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Africa

UN considers French request to take over Mali intervention force

media A French helicopter in Mali Reuters/Eric Gaillard

France has asked the UN to take rover the command of forces in Mali as Paris prepares to start pulling its troops out next month. French and Malian troops have seized major towns in the north of the country from Islamist rebels but many roads remain closed or unusable for fear of attacks or landmines.

French Foreign Minister Laurent Fabius said this week that the withdrawal should start next month, as part of a handover to the west African force in Mali, Afisma.

“It would make sense simply to put these African troops under UN command, if the countries who are contributing troops agree to do it, of course,” France’s ambassador to the UN Gérard Araud said Wednesday.

Dossier: War in Mali

He conceded that some countries might object but said the force should be a UN peacekeeping force, “which will answer to the UN security council other like any UN peacekeeping force”.

The UN Security Council has “no objections” to the idea, he said.

Mali’s interim government has opposed the idea, according to UN peacekeeping chief Hervé Ladsous, but he said that the African Union, the Ecowas regional grouping and key UN members were in favour.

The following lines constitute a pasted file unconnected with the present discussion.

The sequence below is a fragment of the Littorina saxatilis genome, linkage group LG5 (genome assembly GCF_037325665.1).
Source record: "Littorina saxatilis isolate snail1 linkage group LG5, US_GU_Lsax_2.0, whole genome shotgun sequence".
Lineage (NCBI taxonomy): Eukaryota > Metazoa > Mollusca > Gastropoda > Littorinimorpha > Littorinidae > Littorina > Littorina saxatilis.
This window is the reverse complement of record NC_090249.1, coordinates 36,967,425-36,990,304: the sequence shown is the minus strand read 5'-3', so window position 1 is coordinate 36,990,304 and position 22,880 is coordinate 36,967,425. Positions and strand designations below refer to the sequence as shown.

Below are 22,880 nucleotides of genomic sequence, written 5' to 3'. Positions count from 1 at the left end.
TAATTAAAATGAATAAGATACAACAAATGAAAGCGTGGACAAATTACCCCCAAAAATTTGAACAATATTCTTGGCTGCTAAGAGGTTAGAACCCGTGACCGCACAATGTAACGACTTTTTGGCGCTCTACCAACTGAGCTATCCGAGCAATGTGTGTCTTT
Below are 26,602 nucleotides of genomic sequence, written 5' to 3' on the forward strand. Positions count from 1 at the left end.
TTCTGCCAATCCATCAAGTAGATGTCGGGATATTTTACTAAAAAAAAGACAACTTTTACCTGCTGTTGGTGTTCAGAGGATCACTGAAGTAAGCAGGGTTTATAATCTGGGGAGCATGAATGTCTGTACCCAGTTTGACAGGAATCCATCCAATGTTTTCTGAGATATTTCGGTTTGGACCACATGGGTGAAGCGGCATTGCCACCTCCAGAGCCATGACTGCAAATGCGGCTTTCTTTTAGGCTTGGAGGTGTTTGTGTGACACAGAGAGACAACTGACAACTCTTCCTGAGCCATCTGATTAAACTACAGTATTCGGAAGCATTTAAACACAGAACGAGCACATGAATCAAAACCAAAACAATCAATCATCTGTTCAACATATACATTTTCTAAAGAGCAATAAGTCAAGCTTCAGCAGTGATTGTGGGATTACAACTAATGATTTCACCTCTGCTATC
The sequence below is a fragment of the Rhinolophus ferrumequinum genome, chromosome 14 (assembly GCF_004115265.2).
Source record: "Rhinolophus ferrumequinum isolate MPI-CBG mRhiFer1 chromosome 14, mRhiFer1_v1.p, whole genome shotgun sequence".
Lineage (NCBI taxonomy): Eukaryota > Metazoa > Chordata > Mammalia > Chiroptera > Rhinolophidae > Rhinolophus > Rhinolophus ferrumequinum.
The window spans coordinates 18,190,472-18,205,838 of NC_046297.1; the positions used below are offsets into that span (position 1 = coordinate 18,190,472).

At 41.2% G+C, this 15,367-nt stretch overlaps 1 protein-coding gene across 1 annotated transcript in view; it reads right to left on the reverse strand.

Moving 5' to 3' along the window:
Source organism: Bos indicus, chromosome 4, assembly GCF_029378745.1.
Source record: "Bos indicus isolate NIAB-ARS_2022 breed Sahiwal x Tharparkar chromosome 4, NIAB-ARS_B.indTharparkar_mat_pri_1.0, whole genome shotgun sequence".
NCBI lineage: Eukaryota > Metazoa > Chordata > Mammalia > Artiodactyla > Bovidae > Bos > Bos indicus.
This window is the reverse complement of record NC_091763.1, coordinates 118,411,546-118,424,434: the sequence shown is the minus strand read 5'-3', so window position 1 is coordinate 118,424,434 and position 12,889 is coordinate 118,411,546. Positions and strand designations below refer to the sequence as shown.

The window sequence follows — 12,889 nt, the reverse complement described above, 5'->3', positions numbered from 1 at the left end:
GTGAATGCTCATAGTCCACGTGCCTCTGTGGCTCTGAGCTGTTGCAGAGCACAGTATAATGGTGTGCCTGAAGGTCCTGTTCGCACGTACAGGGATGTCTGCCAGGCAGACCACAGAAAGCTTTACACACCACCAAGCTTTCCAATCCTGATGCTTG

Benin's President Thomas Boni Yaya hailed France's "leadership" in Mali on a visit to Paris Wednesday. 

"A whole continent, the African continent, is glad of it," he said, judging it reasonable that France should withdraw when Afisma is in place.

The intervention has cost France 70 million euros, so far, according to the defence ministry, and is rising by 2.7 million euros a day.

One of the Al Qaida-linked Islamist groups, Mujao, swore it would carry on fighting on Thursday.

“The combat isn’t over. The attacks are going to continue,” a representative told the AFP news agency.

Security has been beefed up in the main city, Gao, with large patrols by French, Malian and Nigerien troops.

French helicopters have been patrolling the road between Gao and Douentza, 400 kilometres to the south-west along the road to Bamako, and the area is littered with land mines and improvised explosive devices, according to security sources.

In Douentza itself the Malian army advises residents not to leave town and the road to Mopti, further down the road to Bamako, is closed.

“We can’t get to Mopti,” a resident told RFI. “We don’t have any banks here in Douentza … for the moment we’re living off cereals we have grown ourselves but if it lasts any longer it will be catastrophic.”

The Tuareg separatist movement MNLA, which initially formed an alliance with the Islamists to seize the north but switched sides when the French advanced north, says it has taken over towns that the army captured but then left.

Some local officials, including Bajan Ag Hamadou, the mayor of one of the towns, Menada, called on the military to reestablish control.

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